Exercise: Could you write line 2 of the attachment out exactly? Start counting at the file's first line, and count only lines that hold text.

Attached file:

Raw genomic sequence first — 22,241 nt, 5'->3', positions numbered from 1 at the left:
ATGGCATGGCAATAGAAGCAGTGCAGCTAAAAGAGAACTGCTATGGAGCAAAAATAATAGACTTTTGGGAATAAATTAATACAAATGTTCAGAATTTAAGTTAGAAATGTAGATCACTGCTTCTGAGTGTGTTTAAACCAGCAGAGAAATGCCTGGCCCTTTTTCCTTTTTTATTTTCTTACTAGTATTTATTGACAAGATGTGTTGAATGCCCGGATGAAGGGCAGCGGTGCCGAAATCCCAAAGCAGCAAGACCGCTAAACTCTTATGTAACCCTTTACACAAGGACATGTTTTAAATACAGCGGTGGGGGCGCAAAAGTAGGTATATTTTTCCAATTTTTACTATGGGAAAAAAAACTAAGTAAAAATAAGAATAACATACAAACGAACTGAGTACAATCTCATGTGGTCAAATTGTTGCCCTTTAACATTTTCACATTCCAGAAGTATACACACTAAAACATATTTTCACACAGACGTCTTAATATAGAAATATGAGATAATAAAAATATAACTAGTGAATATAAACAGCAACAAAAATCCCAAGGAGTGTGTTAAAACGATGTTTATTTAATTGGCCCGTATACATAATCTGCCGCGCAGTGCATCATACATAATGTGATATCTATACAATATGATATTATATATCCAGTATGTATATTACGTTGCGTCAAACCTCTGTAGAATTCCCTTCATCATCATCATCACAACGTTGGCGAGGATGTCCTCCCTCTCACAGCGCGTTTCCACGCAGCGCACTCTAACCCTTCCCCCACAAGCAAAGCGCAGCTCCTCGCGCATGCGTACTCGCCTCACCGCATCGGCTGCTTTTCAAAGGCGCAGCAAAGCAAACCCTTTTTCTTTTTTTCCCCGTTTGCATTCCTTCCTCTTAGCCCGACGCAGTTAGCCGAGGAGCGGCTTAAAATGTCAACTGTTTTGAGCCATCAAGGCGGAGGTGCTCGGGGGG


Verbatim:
ATGGCATGGCAATAGAAGCAGTGCAGCTAAAAGAGAACTGCTATGGAGCAAAAATAATAGACTTTTGGGAATAAATTAATACAAATGTTCAGAATTTAAGTTAGAAATGTAGATCACTGCTTCTGAGTGTGTTTAAACCAGCAGAGAAATGCCTGGCCCTTTTTCCTTTTTTATTTTCTTACTAGTATTTATTGACAAGATGTGTTGAATGCCCGGATGAAGGGCAGCGGTGCCGAAATCCCAAAGCAGCAAGACCGCTAAACTCTTATGTAACCCTTTACACAAGGACATGTTTTAAATACAGCGGTGGGGGCGCAAAAGTAGGTATATTTTTCCAATTTTTACTATGGGAAAAAAAACTAAGTAAAAATAAGAATAACATACAAACGAACTGAGTACAATCTCATGTGGTCAAATTGTTGCCCTTTAACATTTTCACATTCCAGAAGTATACACACTAAAACATATTTTCACACAGACGTCTTAATATAGAAATATGAGATAATAAAAATATAACTAGTGAATATAAACAGCAACAAAAATCCCAAGGAGTGTGTTAAAACGATGTTTATTTAATTGGCCCGTATACATAATCTGCCGCGCAGTGCATCATACATAATGTGATATCTATACAATATGATATTATATATCCAGTATGTATATTACGTTGCGTCAAACCTCTGTAGAATTCCCTTCATCATCATCATCACAACGTTGGCGAGGATGTCCTCCCTCTCACAGCGCGTTTCCACGCAGCGCACTCTAACCCTTCCCCCACAAGCAAAGCGCAGCTCCTCGCGCATGCGTACTCGCCTCACCGCATCGGCTGCTTTTCAAAGGCGCAGCAAAGCAAACCCTTTTTCTTTTTTTCCCCGTTTGCATTCCTTCCTCTTAGCCCGACGCAGTTAGCCGAGGAGCGGCTTAAAATGTCAACTGTTTTGAGCCATCAAGGCGGAGGTGCTCGGGGGG